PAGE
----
1. Back from the brink

The Raiders are still under .500. They face an uphill climb getting back into playoff consideration following a crippling four-game losing streak.

Still. 3-4 is a whole heck of a lot better than the alternative.

“Yeah, 2-5 did not sound good,” quarterback Derek Carr said. “That made our stomach hurt. We wanted to come out here and get a big win. This is a big win. For our team, especially with the adversity we’ve gone through.”

The Raiders looked lost during their downturn, when a loaded offense averaged 13.1 points per game. They fell to 14th in the AFC and last in their division. Perceived strengths proved suspect. Everything was called into question.

If the Raiders were drowning, Thursday was that point in the movie where the hero reappears taking a huge, dramatic breath.

The Raiders are alive again, especially in beating the AFC West leading Kansas City Chiefs. There’s work ahead to make it more than a really fun night, but Thursday proved their survival instincts are still keen.

“It felt good,” left tackle Donald Penn said. “I wish it would have happened a few weeks ago. We wouldn’t be sitting here like that. You all would have been talking like ‘OK, we’re on a run.' I’m glad to get things going.

“I told them today I was going to go out there and let it rip. I told some other guys to go out there and let it rip. This offense was trying to be too perfect. We had high hopes going into the season when we started, then we hit adversity. We couldn’t find a way to get out of there fast enough. Now we’re getting out of this, but we have to keep it going. One thing we have been doing is we’ve been working as hard as we do every week. It’s starting to pay off.”

2. Dormant volcano erupts

The Raiders offense was horrible four straight games. The season’s first two games proved what a loaded unit can do when functioning well, but those efforts got lost in a wash of bad play.

An MVP-caliber quarterback’s play was openly questioned for the first time. So was a bright young coordinator taking shrapnel for the team’s misgivings. Averaging 13 points per game will make a fan base an angry mob. The offense grossly underperformed, but raw talent didn’t diminish.

Production was hot lava, bubbling underneath the surface. It erupted on Thursday night, with the previously cautious Raiders offense opened up and consistently took yards in chunks.

In doing so, a lost offense may have found an identity, a fallback: The Raiders can flat out sling it.

Quarterback Derek Carr was throwing darts all over the field, completing 29-of-52 passes for 417 yards and three touchdowns. He averaged 8.0 yards per pass play and, at times, threw people open or allowed receivers to make a play in tight coverage.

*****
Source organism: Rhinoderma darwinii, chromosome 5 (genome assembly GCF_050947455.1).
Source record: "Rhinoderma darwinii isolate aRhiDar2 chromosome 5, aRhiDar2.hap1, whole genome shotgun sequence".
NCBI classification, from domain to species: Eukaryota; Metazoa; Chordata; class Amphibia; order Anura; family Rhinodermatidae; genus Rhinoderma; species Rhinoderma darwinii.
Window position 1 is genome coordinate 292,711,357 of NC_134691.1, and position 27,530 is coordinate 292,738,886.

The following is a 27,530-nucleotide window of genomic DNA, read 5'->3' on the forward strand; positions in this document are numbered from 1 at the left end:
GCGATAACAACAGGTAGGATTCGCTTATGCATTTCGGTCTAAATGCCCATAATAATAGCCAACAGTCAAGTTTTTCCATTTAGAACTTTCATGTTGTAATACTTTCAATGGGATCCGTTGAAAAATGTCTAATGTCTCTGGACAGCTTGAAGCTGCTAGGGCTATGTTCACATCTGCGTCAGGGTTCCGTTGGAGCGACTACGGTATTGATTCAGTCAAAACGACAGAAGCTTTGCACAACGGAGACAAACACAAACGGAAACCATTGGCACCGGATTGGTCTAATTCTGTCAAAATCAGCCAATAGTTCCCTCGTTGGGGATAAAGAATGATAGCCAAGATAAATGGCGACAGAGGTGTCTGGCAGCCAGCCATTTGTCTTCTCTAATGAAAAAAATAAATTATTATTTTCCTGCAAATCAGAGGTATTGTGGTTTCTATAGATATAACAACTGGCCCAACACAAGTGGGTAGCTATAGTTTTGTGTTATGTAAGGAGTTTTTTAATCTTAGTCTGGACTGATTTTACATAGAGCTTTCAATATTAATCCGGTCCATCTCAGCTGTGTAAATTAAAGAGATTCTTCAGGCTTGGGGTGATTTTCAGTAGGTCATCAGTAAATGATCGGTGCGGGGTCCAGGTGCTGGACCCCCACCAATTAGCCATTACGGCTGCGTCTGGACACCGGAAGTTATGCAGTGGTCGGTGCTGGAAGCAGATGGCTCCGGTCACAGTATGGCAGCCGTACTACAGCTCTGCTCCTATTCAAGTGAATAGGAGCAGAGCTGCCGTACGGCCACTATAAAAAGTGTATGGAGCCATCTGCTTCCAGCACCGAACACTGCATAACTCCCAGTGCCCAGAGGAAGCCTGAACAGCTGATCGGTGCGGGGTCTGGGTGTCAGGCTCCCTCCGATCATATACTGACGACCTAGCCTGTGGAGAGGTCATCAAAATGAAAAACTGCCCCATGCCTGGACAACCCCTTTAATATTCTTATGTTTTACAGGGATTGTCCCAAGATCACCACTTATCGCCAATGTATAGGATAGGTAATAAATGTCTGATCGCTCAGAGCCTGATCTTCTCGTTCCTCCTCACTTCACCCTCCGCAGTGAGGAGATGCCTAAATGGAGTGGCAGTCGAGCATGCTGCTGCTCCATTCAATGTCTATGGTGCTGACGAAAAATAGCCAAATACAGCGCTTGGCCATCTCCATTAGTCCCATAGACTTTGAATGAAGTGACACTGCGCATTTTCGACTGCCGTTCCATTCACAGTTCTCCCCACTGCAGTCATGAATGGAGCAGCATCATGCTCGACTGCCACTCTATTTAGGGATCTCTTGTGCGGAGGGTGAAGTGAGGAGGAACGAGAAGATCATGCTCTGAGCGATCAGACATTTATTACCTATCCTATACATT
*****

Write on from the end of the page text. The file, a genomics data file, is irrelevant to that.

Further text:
Pass catchers certainly did that. Amari Cooper had 11 catches for 210 and two scores. Tight end Jared Cook had six receptions for 107 yards. Michael Crabtree only had 24 yards, but snagged the game-deciding touchdown.

It felt and looked like the Raiders offense everyone expected each week, finally back on track. That was clear after Carr threw Amari Cooper a touchdown pass the first two drives.

“We struggled to do a lot of things over the last month,” Carr said. “To start fast, again I think that gives life to a team. That’s a sense of hope, which we always have and belief and those kind of things, but to start fast, it always just gives your team a little boost at the beginning that you have to have.”

In previous weeks, the Raiders were wound too tight. They strived for perfection and failed to attain anything close. They just let loose, and went for it. An offense with no TNT blew up, to the tune of six explosive plays.

“We got so many weapons, we got so many explosive athletes on our offense but just in these last four games that we loss we were just so out of whack,” running back Jalen Richard said. “It was little stuff here and there, technical, maybe a missed assignment here and there. Guys were doing their thing, guys were playing hard. We believed the whole game even when we got down a little bit. We pulled through and got the win.”

3. Return of the 2016 Raiders

Last season’s Raiders owned the fourth quarter. They generated seven come-from-behind victories last season thanks to offensive magic and timely defense.